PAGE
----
> "Thomas McGahee" <

tom_mcgaheeRemoveMERemoveMESIGMAIS.COM> wrote, over and over and

> over:

>

> > Whether you like it or not, mathematically the mumber 1 exactly

> > equals .9 repeating.

>

> and David VanHorn <

.....PICLISTspam_OUT@spam@MITVMA.MIT.EDU> replied:

>

> > That's as nonsensical as saying that 2=3 for large values of 2.

> > ....

> >

> > 0.99(followed by any finite or infinite number of nines) is by

> > definition, not equal to 1.0

> >

> > The value of 0.99(inf..) is less than 1.0 by an infinitely small (but

> > non-zero) amount.

>

> [Sorry to single you out, Dave; this applies not only to you,

> but to everyone else who's posted essentially the same thing.]

>

> It's been a long time since I've written a "God DAMN it, you peopole

> are pissing me off" email to the PICLIST, and since James Newton has

> imposed a "no profanity" rule, I guess I won't write one now.

>

> Still, though, you people ARE pissing me off. 0.9 repeating IS

> exactly equal to 1. Someone posted a simple algebraic explanation

> earlier; was that TOO simple? Here, for your edification, is a more

> complex explanation, courtesy of the sci.math FAQ (where the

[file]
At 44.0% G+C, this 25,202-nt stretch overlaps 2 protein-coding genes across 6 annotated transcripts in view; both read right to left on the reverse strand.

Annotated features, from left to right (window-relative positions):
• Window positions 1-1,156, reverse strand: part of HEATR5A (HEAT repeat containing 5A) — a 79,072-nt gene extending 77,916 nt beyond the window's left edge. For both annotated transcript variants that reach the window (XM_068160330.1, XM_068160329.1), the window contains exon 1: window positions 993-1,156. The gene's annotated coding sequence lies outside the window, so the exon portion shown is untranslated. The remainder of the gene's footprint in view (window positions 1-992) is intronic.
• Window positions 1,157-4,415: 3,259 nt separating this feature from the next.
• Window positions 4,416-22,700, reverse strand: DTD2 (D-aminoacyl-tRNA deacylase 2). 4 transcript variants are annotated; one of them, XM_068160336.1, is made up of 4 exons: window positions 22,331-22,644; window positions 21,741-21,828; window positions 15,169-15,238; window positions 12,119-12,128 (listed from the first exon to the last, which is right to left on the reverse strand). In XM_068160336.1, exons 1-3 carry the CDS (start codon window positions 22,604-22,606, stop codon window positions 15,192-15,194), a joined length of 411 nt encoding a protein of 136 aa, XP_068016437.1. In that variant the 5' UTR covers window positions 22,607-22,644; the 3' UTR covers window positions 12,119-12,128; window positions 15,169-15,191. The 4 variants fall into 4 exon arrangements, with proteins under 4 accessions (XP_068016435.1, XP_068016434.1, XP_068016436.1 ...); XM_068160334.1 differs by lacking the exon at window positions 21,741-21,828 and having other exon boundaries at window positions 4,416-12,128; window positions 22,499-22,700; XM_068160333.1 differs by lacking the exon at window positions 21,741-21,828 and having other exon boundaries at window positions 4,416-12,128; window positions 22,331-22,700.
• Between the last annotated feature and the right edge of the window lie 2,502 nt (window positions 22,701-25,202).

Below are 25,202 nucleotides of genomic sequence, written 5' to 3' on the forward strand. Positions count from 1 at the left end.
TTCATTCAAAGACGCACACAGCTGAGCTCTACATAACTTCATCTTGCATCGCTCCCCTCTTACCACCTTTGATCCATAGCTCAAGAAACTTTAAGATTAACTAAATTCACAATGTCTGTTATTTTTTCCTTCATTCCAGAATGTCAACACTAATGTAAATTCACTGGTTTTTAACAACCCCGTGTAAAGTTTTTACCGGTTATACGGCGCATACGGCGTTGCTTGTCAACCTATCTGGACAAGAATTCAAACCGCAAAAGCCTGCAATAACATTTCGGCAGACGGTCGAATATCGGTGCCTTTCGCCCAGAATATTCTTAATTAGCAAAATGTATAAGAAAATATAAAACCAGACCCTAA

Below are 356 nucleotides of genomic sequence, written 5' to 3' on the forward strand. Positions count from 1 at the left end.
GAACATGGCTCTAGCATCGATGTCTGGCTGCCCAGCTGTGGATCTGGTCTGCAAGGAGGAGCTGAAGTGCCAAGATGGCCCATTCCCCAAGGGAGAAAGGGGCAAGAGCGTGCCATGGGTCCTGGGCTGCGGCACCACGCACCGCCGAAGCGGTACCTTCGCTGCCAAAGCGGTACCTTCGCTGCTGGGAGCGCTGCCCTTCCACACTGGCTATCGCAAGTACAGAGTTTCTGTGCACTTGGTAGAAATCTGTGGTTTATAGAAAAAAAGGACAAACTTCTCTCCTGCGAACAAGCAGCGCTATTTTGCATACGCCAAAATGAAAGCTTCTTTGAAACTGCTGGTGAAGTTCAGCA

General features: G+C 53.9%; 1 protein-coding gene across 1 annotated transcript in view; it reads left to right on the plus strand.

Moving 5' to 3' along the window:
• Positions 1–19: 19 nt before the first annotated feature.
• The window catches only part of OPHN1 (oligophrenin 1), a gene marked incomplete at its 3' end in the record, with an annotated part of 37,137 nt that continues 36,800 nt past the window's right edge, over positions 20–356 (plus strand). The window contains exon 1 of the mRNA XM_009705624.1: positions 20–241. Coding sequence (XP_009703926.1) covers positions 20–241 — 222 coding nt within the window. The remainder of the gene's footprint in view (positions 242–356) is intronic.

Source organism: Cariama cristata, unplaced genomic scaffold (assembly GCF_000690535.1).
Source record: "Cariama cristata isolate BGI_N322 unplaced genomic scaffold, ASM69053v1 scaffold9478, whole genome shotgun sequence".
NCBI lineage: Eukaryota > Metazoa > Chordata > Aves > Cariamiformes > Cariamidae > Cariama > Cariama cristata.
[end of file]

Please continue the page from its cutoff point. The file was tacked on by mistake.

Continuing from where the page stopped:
> "0.999... = 1" question used to be #1 on the list):

>

> 11Q: Why is 0.9999... = 1?

>

> A: In modern mathematics, the string of symbols "0.9999..." is

> understood to be a shorthand for "the infinite sum 9/10 + 9/100

> + 9/1000 + ...." This in turn is shorthand for "the limit of the

> sequence of real numbers 9/10, 9/10 + 9/100, 9/10 + 9/100 +

> 9/1000, ..." Using the well-known epsilon-delta definition of

> limit, one can easily show that this limit is 1. The statement

> that 0.9999... = 1 is simply an abbreviation of this fact.

>

> oo m

> --- 9 --- 9

> 0.999... = > ---- = lim > ----

> --- 10^n m->oo --- 10^n

> n=1 n=1

>

>

> Choose epsilon > 0. Suppose delta = 1/-log_10 epsilon, thus

> epsilon = 10^(-1/delta). For every m>1/delta we have that

>

> | m |

> | --- 9 | 1 1

> | > ---- - 1 | = ---- < ------------ = epsilon

> | --- 10^n | 10^m 10^(1/delta)

> | n=1 |

>

> So by the (epsilon-delta) definition of the limit we have

>

> m

> --- 9

> lim > ---- = 1

> m->oo --- 10^n

> n=1

>

> Does that make it clearer?

>

> It's a basic mathematical FACT that 0.9 repeating is equal to 1. If

> you don't "get" this, ask questions. Say, "Gee, that sure seems

> counter-intuitive." Find your old schoolbooks and see if it's

> explained there. Post a message to the sci.math newsgroup if you

> want a thousand people to tell you to read the FAQ... But for God's